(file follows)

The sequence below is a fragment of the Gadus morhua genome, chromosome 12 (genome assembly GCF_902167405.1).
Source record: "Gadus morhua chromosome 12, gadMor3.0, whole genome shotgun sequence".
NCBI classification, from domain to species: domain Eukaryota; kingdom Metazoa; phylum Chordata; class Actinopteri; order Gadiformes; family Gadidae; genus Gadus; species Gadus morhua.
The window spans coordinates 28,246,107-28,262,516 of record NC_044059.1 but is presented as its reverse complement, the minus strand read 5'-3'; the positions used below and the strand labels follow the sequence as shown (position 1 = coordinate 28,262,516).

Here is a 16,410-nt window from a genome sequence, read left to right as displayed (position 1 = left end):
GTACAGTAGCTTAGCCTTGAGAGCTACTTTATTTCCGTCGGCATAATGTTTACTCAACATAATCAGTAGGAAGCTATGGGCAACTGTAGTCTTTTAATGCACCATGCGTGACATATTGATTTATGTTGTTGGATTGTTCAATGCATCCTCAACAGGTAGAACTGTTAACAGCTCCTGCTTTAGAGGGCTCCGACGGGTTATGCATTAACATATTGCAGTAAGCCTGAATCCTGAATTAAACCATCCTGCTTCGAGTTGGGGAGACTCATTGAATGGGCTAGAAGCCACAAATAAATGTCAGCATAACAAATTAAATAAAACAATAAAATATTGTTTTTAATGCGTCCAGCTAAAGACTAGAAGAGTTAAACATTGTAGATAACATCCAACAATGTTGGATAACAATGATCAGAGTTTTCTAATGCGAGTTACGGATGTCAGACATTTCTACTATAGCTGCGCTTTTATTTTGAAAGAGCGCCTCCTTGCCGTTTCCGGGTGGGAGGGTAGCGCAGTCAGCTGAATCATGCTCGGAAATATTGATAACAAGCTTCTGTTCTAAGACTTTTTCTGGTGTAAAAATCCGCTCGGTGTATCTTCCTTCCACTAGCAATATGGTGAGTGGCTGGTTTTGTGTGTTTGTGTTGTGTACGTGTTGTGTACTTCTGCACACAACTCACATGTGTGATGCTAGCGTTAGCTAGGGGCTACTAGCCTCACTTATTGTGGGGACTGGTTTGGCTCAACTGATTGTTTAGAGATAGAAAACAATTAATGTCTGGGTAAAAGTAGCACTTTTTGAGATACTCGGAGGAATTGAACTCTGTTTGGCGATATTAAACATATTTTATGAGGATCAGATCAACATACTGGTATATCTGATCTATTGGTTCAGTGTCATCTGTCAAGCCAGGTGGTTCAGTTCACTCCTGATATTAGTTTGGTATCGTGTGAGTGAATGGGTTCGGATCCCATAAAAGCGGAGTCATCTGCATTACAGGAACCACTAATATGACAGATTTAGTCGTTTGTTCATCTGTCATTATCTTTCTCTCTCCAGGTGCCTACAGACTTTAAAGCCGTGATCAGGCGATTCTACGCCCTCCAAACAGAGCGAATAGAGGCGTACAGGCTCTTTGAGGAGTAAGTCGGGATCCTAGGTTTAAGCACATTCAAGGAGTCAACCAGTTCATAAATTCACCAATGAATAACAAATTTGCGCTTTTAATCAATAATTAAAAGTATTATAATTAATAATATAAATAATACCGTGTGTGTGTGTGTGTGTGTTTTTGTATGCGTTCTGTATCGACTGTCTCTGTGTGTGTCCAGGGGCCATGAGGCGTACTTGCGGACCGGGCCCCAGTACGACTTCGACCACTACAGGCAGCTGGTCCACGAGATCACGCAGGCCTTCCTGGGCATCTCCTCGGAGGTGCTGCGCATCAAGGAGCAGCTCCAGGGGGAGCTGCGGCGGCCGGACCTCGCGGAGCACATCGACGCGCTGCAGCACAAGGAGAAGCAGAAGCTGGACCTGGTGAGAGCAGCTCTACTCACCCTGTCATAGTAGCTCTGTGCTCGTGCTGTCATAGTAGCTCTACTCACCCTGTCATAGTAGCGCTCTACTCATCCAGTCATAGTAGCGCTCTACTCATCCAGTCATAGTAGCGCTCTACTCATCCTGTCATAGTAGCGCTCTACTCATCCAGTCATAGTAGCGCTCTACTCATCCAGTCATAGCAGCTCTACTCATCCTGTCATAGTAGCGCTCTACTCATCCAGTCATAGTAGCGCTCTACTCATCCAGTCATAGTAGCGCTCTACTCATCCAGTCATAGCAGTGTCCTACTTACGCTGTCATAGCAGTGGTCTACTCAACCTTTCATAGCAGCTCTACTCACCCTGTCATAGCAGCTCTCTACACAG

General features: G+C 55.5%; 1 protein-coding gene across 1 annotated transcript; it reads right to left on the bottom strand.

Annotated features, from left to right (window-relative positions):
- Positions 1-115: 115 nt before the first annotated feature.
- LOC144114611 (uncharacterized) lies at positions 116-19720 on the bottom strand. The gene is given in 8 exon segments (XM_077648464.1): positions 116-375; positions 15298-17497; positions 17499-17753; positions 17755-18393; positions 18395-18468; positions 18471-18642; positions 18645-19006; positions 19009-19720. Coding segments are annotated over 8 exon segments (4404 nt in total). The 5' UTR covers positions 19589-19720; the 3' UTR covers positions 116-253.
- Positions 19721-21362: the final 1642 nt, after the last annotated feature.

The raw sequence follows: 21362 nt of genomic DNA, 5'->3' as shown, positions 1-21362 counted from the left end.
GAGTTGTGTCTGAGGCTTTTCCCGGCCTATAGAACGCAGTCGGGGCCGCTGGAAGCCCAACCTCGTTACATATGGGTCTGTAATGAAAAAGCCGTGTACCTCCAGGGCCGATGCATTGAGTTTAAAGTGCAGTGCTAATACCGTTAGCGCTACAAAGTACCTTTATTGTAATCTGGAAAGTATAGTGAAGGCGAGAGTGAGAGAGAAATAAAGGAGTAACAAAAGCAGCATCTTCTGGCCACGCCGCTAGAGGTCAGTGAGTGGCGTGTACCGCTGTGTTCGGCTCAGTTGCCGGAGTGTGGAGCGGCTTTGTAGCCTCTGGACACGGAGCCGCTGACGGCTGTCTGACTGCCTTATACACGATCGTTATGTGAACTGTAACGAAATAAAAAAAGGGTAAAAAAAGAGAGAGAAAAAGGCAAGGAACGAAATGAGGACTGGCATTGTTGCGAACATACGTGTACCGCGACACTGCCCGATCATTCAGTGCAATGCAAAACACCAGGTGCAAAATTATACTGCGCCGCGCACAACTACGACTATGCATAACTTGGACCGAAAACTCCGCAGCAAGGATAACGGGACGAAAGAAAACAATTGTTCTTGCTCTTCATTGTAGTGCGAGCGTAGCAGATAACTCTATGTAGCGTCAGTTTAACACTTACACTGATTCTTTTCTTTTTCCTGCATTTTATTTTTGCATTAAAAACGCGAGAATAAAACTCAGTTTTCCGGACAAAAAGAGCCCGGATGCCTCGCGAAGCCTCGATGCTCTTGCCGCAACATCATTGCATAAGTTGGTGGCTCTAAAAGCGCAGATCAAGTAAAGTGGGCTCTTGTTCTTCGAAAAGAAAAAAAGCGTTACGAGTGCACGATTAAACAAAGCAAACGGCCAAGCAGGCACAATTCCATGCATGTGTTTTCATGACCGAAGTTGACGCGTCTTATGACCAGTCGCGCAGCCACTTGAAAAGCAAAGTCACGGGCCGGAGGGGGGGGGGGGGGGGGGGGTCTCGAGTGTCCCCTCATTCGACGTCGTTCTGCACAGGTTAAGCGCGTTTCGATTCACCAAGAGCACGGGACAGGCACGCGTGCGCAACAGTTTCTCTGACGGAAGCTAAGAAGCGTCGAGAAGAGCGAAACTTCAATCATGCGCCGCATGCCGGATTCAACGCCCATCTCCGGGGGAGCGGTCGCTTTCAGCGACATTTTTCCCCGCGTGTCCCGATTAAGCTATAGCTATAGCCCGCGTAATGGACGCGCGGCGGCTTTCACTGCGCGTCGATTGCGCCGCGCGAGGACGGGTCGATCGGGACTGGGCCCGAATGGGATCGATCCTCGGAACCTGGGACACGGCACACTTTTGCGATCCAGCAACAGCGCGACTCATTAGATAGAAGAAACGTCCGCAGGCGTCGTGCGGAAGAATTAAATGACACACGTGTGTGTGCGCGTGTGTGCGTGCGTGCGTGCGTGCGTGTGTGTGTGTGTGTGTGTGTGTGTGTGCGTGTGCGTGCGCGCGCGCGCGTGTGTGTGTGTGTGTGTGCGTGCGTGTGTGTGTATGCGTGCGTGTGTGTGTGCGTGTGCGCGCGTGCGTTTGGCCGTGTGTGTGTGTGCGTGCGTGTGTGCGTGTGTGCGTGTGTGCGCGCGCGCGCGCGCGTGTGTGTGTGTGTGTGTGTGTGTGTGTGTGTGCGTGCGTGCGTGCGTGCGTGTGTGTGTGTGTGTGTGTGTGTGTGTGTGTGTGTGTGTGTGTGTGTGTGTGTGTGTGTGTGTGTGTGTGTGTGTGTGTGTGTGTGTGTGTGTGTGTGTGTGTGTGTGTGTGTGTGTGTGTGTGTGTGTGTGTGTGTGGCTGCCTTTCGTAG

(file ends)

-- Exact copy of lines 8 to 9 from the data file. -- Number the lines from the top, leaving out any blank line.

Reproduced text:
Annotated features, from left to right (window-relative positions):
- Positions 1-115: 115 nt before the first annotated feature.